Yellow-billed Stork (Mycteria ibis).

The Yellow-billed Stork (Mycteria ibis) is a large wading bird in the stork family (Now that must have come as a surprise to you… a yellow-billed stork part of the stork family..??? Bulldog go to bed.. you need sleep.) It occurs in Africa south of the Sahara and in Madagascar. Its a medium-sized stork. Length: 97 cm; average body weight for males: 2.3 kg; for females: 1.9 kg. Plumage mainly pinkish-white with black wings and tail; bill yellow, blunt, and de-curved at tip.

Ok and how and what do they eat???? wake up….

They have a fishing technique of using one foot to stir up the water to flush out prey. A quick muscular reflex in the neck enables yellow-billed storks to catch almost all of their food in the water. Brilliant.!!!! I know, I know, they eat……Crustaceans, small fish, frogs, insects and worms.

Now here’s a gob-smacking fact for you….!!!!

The books say these birds do not socialise with each other… notice do not … then I wonder what is going on here.. a committee meeting, a union..?? A gathering of the clan to remind each and everyone “Hey, fellows we don’t like socialising, have you forgotten the fact.???” Or is this the Bus Stop to tomorrow..?? A funeral.? A wake.? Someone should let them know they don’t like socialising…!!!!!!

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Now this one looks as though he’s saying “if that croc gets any nearer.. I’m going to have to move..”

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Ooooooh… a fishing we will go, a fishing we will go, hi ho a merryio a fishing we will go….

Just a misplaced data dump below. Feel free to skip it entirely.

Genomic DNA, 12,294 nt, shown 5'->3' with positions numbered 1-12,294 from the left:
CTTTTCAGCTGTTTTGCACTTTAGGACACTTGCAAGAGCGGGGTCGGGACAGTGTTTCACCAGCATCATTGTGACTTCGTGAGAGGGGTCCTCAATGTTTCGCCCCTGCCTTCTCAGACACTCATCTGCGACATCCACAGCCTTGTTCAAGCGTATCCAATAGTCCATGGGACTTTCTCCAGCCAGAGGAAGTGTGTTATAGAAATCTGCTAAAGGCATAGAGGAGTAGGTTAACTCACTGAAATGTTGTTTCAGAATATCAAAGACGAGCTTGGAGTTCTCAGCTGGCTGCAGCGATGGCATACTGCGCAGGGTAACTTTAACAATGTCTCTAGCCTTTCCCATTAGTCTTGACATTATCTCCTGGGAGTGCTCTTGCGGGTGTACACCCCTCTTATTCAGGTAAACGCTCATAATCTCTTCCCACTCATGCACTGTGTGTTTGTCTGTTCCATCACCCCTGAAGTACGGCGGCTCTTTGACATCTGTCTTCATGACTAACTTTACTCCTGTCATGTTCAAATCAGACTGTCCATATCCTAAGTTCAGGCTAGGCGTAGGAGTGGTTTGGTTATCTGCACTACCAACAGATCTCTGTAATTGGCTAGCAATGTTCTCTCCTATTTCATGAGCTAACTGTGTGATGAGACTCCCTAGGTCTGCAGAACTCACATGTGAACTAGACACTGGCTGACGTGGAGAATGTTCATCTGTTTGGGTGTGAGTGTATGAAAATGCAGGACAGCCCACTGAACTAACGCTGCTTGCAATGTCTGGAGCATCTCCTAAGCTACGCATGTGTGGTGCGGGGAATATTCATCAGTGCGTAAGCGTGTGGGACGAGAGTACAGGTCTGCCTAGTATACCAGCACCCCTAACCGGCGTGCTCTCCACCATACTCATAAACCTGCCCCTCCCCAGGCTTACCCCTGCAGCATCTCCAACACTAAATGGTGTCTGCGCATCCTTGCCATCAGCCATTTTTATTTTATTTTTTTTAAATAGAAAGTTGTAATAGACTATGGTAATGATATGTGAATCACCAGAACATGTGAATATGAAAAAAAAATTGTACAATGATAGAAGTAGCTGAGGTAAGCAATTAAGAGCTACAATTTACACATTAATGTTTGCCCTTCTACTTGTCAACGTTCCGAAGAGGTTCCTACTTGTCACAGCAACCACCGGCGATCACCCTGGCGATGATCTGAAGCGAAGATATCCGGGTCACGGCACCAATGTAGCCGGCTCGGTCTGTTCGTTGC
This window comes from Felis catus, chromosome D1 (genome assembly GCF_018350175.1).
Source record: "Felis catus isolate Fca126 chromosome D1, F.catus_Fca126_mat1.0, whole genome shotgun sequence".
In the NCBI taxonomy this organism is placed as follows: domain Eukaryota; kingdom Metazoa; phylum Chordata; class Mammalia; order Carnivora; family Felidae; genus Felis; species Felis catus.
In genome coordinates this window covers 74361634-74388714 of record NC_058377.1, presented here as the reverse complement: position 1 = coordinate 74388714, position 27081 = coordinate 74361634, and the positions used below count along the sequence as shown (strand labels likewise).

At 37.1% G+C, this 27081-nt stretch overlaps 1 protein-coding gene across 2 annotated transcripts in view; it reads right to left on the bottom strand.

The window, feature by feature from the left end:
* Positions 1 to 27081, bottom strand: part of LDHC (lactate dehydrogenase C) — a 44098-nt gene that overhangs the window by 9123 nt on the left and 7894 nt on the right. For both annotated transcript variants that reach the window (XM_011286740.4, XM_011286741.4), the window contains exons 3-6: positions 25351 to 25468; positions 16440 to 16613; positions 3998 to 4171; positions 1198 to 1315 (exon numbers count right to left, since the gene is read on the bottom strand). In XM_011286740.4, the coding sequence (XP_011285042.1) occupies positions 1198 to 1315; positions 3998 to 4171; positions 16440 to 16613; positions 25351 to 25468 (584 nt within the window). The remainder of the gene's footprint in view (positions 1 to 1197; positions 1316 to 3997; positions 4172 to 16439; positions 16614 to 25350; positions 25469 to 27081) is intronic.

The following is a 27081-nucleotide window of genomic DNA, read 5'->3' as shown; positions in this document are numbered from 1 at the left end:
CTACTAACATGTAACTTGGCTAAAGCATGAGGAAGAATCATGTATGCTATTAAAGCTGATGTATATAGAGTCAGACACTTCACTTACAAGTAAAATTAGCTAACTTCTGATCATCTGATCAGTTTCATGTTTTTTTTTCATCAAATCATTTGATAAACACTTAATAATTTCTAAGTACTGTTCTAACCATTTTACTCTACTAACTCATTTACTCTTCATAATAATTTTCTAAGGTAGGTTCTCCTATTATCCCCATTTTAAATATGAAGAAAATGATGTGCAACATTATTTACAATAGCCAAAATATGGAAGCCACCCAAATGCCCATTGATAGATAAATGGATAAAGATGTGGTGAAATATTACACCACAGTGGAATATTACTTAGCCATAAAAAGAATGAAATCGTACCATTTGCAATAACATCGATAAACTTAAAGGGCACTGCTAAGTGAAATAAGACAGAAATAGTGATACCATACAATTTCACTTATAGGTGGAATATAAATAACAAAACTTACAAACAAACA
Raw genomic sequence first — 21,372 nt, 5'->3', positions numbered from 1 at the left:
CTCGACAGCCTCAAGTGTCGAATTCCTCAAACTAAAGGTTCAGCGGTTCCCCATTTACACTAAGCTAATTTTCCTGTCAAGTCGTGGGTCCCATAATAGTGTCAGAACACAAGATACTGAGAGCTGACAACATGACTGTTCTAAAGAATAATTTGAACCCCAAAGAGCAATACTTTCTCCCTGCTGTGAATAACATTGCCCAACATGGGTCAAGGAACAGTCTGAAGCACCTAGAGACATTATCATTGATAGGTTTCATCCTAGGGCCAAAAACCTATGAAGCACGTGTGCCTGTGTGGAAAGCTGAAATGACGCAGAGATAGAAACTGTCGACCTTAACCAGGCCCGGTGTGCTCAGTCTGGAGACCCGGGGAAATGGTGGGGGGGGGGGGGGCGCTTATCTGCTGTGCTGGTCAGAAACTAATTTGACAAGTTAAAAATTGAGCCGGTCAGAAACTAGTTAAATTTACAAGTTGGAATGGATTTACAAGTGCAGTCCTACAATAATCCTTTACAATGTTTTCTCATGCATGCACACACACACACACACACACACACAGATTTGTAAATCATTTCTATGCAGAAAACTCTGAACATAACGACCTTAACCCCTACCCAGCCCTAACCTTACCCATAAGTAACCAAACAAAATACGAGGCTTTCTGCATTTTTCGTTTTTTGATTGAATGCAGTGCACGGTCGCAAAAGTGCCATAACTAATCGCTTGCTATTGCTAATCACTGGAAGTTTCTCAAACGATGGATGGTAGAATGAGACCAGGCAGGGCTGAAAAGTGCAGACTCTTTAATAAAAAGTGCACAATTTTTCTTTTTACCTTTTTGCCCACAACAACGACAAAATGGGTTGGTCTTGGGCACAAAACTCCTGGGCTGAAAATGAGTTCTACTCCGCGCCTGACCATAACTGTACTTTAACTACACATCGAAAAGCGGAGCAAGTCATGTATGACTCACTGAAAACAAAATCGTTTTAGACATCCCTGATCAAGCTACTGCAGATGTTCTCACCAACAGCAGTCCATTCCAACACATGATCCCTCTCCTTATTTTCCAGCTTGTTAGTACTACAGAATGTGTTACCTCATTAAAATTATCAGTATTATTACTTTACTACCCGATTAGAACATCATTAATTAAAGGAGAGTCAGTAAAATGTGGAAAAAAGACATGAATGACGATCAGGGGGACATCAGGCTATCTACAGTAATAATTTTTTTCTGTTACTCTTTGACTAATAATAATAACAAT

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African Wild Dog

(Lycaon pictus) the African wild dog.

It is also known as, African hunting dog, Cape hunting dog, painted dog, painted wolf, painted hunting dog, spotted dog, or ornate wolf.

This is the largest African canid and, behind only the grey wolf, is the world’s second largest extant wild canid. Adults typically weigh 18–36 kilograms (40–79 lb.). A tall, lean animal, it stands about 75 cm (30 in) at the shoulder, with a head and body length of 75–141 cm (30–56 in) plus a tail of 30 to 45 cm (12 to 18 in).

The African wild dog may reproduce at any time of year, although mating peaks between March and June during the second half of the rainy season. Litters can contain 2-19 pups, though 10 is the most common. Weaning takes place at about 10 weeks. After 3 months, the pups leave the den and begin to run with the pack.

Females will disperse from their birth pack at 14–30 months of age and join other packs that lack sexually mature females. Males typically do not leave the pack in which they were born.

In a typical pack, males outnumber females by a factor of two to one, and only the dominant female can usually rear pups. This situation may have evolved to ensure that packs do not over-extend themselves by attempting to rear too many litters at the same time. The species is also unusual in that some members of the pack, including males, may be left to guard the pups while the others, including the mothers, join the hunting group.

The African wild dog hunts in packs and small groups. Like most members of the dog family, it is a running hunter, meaning that it pursues its prey in a long, open chase. Nearly 80% of all wild dog hunts end in a kill; for comparison, the success rate of lions, often viewed as ultimate predators, is only 30%.

After a successful hunt, the hunters will regurgitate meat for those that remained at the den during the hunt including the dominant female, the pups, the sick or injured, the old and infirm, and those who stayed back to guard the pups.

There were once approximately 500,000 African wild dogs in 39 countries, and packs of 100 or more were not uncommon. Now there are only about 3,000-5,500 in fewer than 25 countries. They have been decimated by stock farmers who believe they are vermin. In South Africa very few are found outside of protected areas…